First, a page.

The evening was a free for all, which was a cute throwback to the kind of sixties we never experienced. It had the vibes of a professional adult’s revolution (which we so sorely need) and it was brought to us in an idealistically intimate and honest way.
A friend of Sarnath Banerjee threw open the doors of discussion at T2F in Karachi, through a cherished memory of how he first got to know him, first as an artist and then as a friend. This was done without any ‘rhyme or reason’ on Banerjee’s part but it seemed like an originally objective and personalized introduction.
Mohammad Hanif was the man who guided us through the life and works of the Indian graphic novelist, film maker and someone who plays a great role in the realization of Phantomville, a comics publishing house. The combination of Mohammad Hanif and Banerjee was an idyllic algorithm as the dialogue between the pair of them was as humorous as it was insightful.
The audience was shown 1943 which began in a way somewhat reminiscent to how American: A Bill Hicks Story starts off. Regardless, the short animated film is at all times reflecting in on itself, it is speculative about the self and portrays doubt and humor through its characters to demonstrate how it is slightly self depreciating. Not that the Banerjee’s cartoons don’t boast superior morals, like any good story. In Sophistication is Fragile he animates the story of the Moorish Empire. The tone is at once cynical and sympathetic with their plight of not being able to resist the arts and sciences and neglecting an important (if unevolved) area of empire building; defense.
When questioned on his relationship with Karachi (this was a loaded question as his wife is Pakistani and even in 2012, we think this is an event), he confessed how he came here on a peace mission. That the winters, the architecture, the light and the covert mission of love are what attracted him to this city. He explained, however, that cities ‘don’t really exist’ and they are basically what your perception of them is. His perception of Karachi was that it ‘mirrored’ Kolkata.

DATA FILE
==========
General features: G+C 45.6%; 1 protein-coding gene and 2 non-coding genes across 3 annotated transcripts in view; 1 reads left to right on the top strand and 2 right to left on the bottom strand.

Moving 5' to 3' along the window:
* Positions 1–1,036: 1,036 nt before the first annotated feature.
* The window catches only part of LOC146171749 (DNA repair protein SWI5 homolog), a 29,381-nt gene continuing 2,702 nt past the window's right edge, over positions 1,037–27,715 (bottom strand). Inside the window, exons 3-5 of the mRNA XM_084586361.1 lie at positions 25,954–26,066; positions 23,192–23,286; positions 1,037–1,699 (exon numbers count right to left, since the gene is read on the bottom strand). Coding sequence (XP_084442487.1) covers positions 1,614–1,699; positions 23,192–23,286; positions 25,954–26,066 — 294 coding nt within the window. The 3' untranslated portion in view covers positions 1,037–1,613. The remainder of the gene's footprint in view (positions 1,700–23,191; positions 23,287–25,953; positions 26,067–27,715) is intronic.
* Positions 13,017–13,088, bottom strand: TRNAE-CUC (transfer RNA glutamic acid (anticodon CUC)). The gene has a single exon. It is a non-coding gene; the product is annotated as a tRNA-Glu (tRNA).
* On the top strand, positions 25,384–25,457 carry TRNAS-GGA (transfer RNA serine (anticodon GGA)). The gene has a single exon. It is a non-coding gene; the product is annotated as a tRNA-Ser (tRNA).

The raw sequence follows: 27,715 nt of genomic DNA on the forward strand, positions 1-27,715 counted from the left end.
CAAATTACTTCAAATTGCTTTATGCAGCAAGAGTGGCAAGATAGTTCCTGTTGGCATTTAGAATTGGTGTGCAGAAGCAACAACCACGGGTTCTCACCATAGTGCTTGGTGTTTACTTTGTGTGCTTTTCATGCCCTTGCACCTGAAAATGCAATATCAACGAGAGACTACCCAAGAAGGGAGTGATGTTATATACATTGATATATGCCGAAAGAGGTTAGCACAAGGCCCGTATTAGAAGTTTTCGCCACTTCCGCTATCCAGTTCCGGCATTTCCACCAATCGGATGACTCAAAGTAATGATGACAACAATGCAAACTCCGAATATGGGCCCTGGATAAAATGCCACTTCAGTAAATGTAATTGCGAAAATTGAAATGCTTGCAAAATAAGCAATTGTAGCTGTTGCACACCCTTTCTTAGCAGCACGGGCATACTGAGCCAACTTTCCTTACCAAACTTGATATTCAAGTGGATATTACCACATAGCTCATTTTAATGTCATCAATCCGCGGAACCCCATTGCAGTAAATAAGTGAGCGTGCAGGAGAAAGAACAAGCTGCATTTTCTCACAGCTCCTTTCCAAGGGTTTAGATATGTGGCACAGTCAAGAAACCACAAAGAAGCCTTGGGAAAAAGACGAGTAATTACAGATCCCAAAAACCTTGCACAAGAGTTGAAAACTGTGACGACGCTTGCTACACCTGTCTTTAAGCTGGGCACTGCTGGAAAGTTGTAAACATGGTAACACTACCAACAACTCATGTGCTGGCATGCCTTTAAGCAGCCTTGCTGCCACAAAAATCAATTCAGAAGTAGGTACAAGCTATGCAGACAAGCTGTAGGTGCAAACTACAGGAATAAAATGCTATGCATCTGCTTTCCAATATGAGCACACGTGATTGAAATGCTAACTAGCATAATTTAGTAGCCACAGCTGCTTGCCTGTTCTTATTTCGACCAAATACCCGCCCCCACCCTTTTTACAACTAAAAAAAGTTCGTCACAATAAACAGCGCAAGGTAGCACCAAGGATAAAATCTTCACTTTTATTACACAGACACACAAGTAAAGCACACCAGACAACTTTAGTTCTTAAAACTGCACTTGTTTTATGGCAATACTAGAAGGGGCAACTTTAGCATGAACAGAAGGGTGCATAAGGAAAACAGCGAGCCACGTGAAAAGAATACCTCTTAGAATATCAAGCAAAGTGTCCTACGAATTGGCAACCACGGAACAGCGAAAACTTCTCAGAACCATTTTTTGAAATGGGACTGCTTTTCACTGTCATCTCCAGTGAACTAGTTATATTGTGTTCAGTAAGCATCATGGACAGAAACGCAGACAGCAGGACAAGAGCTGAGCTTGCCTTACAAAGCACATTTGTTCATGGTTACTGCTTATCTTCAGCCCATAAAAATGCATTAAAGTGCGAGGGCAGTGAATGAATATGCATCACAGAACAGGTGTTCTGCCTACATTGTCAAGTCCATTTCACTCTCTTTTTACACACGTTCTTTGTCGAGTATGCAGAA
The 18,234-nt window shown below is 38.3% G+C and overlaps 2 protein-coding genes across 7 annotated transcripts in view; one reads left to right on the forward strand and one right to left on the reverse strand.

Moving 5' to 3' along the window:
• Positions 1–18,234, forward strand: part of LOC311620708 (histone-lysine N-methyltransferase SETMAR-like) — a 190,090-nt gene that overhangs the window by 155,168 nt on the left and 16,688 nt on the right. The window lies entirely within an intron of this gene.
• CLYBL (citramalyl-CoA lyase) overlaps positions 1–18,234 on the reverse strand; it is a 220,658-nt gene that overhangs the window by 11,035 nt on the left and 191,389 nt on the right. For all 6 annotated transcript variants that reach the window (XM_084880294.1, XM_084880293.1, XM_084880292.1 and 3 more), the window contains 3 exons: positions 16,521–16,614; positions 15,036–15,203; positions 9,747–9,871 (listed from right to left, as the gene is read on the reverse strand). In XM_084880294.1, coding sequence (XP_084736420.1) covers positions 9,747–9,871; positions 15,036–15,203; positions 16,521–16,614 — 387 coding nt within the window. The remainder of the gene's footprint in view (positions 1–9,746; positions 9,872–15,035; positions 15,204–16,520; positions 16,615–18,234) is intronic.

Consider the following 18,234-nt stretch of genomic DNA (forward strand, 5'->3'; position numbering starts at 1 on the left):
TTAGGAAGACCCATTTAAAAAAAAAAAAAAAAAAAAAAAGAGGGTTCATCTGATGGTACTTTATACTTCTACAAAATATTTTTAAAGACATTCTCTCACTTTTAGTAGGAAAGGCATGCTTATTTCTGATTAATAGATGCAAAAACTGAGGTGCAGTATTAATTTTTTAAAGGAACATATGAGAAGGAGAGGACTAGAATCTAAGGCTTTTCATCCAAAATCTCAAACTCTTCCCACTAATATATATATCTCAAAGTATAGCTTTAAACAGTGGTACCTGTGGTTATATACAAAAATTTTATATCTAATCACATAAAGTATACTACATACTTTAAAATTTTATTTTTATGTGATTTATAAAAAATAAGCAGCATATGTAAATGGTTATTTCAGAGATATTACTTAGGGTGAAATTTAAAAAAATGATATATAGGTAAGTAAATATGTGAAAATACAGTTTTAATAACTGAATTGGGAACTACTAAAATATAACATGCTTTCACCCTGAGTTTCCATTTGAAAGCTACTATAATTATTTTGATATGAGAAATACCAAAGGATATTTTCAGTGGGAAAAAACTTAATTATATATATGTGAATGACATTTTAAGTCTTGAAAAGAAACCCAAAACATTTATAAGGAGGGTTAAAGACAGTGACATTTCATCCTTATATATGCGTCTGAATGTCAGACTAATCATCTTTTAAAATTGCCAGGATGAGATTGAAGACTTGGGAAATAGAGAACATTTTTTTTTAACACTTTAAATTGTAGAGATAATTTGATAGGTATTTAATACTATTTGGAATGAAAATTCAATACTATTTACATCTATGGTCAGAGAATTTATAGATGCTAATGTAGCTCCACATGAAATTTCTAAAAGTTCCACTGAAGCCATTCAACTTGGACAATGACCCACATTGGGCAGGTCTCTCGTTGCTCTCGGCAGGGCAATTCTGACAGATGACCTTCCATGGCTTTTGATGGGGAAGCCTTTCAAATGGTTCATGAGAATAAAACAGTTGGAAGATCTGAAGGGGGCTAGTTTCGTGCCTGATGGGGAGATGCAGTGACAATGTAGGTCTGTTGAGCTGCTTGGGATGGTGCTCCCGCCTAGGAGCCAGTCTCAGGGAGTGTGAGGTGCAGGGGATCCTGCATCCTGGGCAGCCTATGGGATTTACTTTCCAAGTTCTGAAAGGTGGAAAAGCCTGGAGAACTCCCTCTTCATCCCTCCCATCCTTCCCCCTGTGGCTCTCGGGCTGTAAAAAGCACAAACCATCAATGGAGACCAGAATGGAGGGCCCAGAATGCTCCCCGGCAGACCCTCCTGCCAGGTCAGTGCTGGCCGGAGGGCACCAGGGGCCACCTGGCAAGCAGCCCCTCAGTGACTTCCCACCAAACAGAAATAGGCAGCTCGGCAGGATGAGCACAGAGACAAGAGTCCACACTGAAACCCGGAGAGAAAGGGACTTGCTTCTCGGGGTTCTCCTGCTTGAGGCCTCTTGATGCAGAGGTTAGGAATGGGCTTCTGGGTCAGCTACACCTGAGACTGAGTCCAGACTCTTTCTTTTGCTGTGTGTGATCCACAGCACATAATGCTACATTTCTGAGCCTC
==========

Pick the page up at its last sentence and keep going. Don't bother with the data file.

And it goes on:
His insight went deeper into the project he did in the spirit of the Olympics. Celebrating not the winners or the ‘serious losers’ but the people who almost made it. The posters were designed to explain how one has to ‘have a way to lose’ and give oneself a subconscious reason to not succeed fully. The evening came to a close and the audience was allowed to investigate more about a character that in Pakistan is a novelty. He is an amalgamation of quirky pop cultural references; this is evident in his comics as well. His description of a cartoonist has inflections of Bakhtin, when he suggested that humour is a dangerous thing. One can trivialise authority so easily by laughing at them. This casual observation reflects quite accurately at the state of the relationship between media and politics everywhere, really.
In reference to the recent short-lived ban on motorcycles in Karachi, he claims that the more bizarre an idea, the more ridiculous the request, the higher his sympathy. It’s comforting to see that across the border, no matter what our alleged differences, they have learnt to laugh at the same things as us.